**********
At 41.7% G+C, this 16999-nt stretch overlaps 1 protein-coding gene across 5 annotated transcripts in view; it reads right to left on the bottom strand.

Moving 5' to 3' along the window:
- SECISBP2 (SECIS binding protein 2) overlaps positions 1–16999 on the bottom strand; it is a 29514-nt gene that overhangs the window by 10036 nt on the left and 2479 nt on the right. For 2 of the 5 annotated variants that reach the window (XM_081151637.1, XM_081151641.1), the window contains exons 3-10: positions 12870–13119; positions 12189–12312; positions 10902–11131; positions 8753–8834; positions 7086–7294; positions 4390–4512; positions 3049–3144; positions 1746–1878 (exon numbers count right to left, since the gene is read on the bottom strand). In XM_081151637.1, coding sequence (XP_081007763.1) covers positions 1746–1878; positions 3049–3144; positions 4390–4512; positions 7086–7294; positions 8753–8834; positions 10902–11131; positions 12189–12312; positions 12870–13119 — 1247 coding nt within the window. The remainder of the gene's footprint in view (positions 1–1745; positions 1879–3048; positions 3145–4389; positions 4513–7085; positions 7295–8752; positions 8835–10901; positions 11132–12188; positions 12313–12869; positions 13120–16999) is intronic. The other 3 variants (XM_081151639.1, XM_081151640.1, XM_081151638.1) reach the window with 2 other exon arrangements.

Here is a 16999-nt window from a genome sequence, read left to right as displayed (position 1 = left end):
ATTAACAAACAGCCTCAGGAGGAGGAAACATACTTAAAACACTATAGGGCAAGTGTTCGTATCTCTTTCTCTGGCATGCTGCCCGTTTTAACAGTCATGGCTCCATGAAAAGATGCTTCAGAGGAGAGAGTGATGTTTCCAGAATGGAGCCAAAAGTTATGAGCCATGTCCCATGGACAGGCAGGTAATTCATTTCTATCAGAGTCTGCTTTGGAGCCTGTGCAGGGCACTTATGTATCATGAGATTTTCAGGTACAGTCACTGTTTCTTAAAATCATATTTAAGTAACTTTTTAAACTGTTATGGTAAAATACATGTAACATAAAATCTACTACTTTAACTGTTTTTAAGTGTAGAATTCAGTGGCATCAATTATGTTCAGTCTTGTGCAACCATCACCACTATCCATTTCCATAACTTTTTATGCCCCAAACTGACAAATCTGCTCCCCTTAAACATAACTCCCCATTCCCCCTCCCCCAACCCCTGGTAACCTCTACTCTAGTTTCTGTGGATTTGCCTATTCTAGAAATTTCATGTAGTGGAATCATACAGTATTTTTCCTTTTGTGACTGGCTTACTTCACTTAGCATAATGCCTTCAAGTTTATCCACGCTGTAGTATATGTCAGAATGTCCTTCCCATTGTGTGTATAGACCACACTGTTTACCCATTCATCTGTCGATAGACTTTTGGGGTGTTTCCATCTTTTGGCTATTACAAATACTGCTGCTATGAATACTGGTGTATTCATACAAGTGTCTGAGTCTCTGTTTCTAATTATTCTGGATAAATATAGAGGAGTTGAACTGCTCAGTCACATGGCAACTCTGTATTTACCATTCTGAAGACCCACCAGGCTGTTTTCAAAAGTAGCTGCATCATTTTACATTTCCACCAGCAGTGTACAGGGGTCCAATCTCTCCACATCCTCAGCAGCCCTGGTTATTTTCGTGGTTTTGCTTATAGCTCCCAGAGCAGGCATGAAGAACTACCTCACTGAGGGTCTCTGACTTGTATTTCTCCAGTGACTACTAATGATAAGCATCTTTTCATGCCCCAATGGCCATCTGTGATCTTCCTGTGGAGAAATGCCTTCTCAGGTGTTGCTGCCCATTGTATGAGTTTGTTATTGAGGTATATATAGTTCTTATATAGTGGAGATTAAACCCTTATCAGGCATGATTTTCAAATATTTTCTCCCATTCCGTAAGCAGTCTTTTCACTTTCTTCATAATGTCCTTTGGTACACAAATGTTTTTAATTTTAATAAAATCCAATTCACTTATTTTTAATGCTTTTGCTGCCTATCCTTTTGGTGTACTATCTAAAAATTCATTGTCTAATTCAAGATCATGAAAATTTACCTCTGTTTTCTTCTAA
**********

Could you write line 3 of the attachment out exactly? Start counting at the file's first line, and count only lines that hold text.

- SECISBP2 (SECIS binding protein 2) overlaps positions 1–16999 on the bottom strand; it is a 29514-nt gene that overhangs the window by 10036 nt on the left and 2479 nt on the right. For 2 of the 5 annotated variants that reach the window (XM_081151637.1, XM_081151641.1), the window contains exons 3-10: positions 12870–13119; positions 12189–12312; positions 10902–11131; positions 8753–8834; positions 7086–7294; positions 4390–4512; positions 3049–3144; positions 1746–1878 (exon numbers count right to left, since the gene is read on the bottom strand). In XM_081151637.1, coding sequence (XP_081007763.1) covers positions 1746–1878; positions 3049–3144; positions 4390–4512; positions 7086–7294; positions 8753–8834; positions 10902–11131; positions 12189–12312; positions 12870–13119 — 1247 coding nt within the window. The remainder of the gene's footprint in view (positions 1–1745; positions 1879–3048; positions 3145–4389; positions 4513–7085; positions 7295–8752; positions 8835–10901; positions 11132–12188; positions 12313–12869; positions 13120–16999) is intronic. The other 3 variants (XM_081151639.1, XM_081151640.1, XM_081151638.1) reach the window with 2 other exon arrangements.